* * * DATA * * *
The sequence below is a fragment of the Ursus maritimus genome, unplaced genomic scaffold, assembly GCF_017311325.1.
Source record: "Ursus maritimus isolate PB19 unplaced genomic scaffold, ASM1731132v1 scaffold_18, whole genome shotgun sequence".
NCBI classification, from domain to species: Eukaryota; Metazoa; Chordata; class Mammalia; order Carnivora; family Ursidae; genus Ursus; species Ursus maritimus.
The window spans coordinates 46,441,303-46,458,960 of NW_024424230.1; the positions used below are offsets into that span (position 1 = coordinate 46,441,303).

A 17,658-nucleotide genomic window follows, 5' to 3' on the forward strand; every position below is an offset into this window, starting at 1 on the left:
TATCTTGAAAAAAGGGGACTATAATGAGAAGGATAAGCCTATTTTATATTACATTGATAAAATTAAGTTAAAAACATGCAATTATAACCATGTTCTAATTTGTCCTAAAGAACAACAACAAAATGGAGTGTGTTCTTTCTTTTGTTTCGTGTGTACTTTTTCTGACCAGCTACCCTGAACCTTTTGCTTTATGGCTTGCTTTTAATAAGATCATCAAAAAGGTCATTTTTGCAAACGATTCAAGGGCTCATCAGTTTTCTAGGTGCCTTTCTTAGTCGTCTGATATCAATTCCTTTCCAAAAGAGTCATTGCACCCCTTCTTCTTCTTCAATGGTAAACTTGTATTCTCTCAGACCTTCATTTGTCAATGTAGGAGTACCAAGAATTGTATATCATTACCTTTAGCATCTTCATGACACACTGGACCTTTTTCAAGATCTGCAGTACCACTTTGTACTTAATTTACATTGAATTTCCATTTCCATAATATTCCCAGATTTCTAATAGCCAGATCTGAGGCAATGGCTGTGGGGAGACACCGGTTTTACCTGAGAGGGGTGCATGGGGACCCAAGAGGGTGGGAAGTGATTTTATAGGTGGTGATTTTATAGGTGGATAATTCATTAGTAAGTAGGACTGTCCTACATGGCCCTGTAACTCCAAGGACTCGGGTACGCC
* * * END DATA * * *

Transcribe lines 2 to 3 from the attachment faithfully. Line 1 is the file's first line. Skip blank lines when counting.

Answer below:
Source record: "Ursus maritimus isolate PB19 unplaced genomic scaffold, ASM1731132v1 scaffold_18, whole genome shotgun sequence".
NCBI classification, from domain to species: Eukaryota; Metazoa; Chordata; class Mammalia; order Carnivora; family Ursidae; genus Ursus; species Ursus maritimus.